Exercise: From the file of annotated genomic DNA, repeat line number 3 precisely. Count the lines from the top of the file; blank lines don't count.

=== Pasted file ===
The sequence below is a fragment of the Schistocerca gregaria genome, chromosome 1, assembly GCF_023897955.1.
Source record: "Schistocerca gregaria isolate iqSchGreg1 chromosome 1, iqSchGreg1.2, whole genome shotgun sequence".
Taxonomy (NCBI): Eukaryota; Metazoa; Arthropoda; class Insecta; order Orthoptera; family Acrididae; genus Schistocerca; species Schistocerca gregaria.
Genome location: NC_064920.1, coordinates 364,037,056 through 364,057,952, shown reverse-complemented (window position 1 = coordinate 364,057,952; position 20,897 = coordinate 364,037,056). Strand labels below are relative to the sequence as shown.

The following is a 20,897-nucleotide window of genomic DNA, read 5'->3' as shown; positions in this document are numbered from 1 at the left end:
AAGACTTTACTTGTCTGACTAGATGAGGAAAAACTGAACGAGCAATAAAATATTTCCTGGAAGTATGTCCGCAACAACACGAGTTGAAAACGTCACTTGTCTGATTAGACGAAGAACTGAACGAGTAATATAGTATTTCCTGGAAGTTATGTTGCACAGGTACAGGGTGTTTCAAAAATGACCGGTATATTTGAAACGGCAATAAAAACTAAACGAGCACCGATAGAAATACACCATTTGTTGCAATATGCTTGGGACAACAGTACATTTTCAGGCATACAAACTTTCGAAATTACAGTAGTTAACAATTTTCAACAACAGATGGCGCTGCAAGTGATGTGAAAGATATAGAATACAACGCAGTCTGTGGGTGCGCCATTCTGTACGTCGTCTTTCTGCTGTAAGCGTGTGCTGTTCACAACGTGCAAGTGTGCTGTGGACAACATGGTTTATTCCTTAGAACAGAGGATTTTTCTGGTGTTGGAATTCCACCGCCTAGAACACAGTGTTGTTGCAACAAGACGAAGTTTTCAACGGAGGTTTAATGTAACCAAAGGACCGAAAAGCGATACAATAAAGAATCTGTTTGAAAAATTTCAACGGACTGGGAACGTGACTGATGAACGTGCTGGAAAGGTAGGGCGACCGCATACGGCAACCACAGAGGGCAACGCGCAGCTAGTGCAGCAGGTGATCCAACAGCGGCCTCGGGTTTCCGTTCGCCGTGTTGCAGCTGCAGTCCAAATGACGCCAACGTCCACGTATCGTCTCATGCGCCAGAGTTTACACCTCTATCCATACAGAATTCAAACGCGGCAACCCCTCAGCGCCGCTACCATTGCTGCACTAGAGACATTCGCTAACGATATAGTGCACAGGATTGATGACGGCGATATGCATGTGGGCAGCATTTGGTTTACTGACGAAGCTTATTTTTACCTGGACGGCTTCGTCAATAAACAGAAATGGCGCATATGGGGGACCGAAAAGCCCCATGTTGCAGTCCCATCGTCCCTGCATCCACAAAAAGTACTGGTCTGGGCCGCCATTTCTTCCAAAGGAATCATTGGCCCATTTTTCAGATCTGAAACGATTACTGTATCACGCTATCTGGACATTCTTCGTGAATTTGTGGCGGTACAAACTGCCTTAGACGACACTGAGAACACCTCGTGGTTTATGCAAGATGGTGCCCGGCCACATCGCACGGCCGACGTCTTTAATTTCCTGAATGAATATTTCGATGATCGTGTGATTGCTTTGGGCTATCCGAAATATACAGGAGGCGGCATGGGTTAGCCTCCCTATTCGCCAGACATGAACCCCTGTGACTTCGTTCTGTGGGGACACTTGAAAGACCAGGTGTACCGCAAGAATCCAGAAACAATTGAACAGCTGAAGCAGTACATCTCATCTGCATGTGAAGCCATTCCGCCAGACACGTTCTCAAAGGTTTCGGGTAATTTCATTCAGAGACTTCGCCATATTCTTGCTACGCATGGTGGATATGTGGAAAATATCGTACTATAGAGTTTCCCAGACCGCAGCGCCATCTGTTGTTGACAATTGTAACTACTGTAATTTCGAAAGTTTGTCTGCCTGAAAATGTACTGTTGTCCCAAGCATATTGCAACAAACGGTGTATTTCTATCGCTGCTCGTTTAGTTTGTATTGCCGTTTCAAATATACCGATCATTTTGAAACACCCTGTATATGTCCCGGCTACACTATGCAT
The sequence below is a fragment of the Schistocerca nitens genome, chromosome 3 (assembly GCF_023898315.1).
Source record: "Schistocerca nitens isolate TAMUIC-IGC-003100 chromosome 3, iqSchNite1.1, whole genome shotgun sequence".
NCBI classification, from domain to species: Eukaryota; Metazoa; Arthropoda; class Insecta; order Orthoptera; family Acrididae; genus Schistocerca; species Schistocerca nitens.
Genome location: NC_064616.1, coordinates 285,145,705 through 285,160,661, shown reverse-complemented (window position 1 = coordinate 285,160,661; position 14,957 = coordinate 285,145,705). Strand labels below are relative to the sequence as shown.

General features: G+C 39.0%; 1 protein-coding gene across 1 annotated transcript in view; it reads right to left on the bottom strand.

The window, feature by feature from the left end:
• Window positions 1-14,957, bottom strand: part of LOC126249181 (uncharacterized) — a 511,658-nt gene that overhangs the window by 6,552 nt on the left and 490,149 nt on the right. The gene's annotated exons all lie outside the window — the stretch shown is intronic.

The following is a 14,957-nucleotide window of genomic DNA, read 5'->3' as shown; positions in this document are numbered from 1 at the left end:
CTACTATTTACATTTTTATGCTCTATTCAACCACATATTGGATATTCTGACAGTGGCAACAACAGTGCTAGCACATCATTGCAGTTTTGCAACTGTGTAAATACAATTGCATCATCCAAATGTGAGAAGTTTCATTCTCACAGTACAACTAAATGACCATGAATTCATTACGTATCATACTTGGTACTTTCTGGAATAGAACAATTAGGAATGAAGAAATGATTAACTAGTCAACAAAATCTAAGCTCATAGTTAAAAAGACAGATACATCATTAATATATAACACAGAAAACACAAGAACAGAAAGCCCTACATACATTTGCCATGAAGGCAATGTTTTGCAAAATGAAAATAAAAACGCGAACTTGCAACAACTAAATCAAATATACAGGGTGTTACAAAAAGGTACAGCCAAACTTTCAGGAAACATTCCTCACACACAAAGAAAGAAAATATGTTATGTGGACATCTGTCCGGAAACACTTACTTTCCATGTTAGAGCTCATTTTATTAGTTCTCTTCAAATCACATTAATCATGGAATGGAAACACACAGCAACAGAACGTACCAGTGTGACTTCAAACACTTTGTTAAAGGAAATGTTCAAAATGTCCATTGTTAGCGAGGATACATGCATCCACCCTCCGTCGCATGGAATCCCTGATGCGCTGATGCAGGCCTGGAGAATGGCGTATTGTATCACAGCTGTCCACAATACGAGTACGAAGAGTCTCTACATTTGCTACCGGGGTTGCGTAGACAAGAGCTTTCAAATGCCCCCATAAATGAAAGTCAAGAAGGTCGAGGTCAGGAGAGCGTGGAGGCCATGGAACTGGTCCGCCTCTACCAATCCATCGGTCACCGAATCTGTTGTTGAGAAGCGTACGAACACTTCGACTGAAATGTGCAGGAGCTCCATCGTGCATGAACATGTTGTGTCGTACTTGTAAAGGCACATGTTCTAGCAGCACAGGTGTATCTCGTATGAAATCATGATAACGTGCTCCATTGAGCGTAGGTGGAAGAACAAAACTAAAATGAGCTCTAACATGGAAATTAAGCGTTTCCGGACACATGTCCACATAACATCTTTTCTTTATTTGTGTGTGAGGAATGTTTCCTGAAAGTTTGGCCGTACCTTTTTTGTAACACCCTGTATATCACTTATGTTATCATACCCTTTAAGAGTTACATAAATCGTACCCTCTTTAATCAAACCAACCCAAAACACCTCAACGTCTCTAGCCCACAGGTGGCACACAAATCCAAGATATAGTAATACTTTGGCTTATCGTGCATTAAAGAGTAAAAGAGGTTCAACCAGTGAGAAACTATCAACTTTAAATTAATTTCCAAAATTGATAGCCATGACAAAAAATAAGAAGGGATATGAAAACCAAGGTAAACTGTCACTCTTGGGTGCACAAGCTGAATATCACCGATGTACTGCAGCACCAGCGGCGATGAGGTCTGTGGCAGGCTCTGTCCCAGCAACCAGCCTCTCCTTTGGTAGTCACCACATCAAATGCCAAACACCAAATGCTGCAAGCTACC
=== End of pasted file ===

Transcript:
Taxonomy (NCBI): Eukaryota; Metazoa; Arthropoda; class Insecta; order Orthoptera; family Acrididae; genus Schistocerca; species Schistocerca gregaria.